As agri- and eco-tourism continue to grow in popularity, new niches for sustainable world exploration are constantly developing.
One of these niches is in culinary eco-tourism, where adventurers are able to experience the harvesting and tasting of regional delicacies under the umbrella of environmental travel.
Based in the hull of the famed healthy “Mediterranean diet”, Crete’s Culinary Sanctuaries offers travelers a glimpse into regional rituals like scouring hills for wild herbs in spring and tending to organic gardens in the summer, botanical hikes to discover wild plants used for medicine and cooking, tastings at organic vineyards, seminars and cooking demonstrations. (Treehugger)
“[The tours] tell the story of cuisine from the ground up — via visits to archaeological sites, sustainable organic farms, and presentations by many other residents of Crete working to celebrate and protect their cultural and natural heritage,” explains founder Nikki Rose.
Cape Breton, Nova Scotia
Culinary eco-tours like the one at this adventure lodge allow for the hands-on enjoyment of foraging for ingredients through hundreds of acres of epic Canadian wilderness– in an old growth Acadian forest, through open fields, meandering rivers, streams and ponds. Travelers pick edible wild plants with guides and animal companions (either a Canadian Eskimo Dog or a Norwegian Fjord horse) carry harvests back to the kitchen.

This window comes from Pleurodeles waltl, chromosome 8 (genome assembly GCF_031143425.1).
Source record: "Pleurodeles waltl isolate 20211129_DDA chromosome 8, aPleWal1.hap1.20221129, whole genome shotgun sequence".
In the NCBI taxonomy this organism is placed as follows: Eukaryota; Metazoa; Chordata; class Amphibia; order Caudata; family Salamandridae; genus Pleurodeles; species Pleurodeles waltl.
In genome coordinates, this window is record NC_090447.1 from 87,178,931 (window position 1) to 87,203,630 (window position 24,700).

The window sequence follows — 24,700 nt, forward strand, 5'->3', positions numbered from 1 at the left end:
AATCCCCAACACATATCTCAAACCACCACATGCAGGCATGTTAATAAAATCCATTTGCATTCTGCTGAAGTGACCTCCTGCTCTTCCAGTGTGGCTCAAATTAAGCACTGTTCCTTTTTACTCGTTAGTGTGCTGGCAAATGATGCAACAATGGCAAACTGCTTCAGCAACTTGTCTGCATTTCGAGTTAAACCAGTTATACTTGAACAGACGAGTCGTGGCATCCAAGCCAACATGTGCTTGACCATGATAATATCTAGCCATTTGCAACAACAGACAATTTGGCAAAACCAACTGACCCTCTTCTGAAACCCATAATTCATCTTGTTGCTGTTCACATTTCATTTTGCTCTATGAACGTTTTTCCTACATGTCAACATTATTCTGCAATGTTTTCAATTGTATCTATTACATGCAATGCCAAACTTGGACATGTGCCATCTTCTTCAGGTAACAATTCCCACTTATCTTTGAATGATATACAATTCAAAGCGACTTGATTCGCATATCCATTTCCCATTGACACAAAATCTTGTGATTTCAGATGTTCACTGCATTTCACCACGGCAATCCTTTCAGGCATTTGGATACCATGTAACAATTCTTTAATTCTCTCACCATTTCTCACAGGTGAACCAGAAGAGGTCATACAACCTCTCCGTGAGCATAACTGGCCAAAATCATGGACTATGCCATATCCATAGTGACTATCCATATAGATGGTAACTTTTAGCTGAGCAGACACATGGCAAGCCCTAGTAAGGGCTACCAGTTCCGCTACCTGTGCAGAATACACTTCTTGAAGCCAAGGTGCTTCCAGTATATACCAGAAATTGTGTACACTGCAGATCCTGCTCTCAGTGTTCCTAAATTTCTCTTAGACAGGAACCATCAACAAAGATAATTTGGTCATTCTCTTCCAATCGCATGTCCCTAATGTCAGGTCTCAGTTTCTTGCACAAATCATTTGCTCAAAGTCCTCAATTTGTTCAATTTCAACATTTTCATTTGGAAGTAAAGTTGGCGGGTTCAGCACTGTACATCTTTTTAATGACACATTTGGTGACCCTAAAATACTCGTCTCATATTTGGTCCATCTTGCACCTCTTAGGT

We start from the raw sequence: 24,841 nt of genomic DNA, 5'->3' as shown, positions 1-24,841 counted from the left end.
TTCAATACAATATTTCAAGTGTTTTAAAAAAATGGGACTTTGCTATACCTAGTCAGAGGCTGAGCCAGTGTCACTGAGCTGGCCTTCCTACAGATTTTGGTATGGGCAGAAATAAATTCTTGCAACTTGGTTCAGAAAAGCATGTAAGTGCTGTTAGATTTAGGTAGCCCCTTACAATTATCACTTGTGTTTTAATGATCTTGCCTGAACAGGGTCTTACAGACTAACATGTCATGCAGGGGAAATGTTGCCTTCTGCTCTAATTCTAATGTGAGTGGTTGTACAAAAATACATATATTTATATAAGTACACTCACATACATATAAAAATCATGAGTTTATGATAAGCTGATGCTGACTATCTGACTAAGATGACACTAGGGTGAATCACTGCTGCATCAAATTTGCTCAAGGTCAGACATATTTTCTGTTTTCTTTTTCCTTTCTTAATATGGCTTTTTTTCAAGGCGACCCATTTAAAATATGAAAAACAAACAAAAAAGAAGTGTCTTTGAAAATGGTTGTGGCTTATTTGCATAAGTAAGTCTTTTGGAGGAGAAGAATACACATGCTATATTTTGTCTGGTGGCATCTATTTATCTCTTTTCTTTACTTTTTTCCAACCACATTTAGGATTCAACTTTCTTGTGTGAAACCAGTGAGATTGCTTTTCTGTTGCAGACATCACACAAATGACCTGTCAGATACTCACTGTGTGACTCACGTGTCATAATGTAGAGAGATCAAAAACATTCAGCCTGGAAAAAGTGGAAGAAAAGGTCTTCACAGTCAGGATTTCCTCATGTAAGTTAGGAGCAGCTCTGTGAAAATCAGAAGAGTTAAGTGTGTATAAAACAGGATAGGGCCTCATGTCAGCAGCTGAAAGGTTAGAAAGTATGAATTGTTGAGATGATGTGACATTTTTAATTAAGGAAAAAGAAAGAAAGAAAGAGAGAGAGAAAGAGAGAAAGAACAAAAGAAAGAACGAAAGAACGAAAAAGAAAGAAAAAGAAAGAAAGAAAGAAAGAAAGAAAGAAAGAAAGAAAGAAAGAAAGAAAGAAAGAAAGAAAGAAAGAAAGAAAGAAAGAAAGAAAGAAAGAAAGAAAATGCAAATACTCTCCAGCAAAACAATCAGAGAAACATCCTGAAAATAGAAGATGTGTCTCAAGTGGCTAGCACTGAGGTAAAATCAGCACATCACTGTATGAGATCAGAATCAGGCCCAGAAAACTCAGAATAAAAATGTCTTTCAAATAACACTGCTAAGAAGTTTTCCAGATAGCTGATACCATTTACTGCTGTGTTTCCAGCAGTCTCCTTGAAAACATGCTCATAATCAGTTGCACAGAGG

Tours here take groups to local cooks and caterers as well as markets before learning to prepare regional delicacy dishes like Fish Sambal in the kitchens of generous hosts. This is a unique learning experience that offers the opportunity to interact with and learn right from locals.
- 96% of Condé Nast Traveler readers think hotels and resorts should be responsible for protecting the environment they operate in.
- 74.5% says that a hotel’s environmental policies can influence their decision to stay there.
- More than 2/3 of American and Australian travelers and 90% of UK tourists believe that within the hotel’s responsibility should be considered the active protection of the environment and the support of local communities. (2005)
— Responsible Travel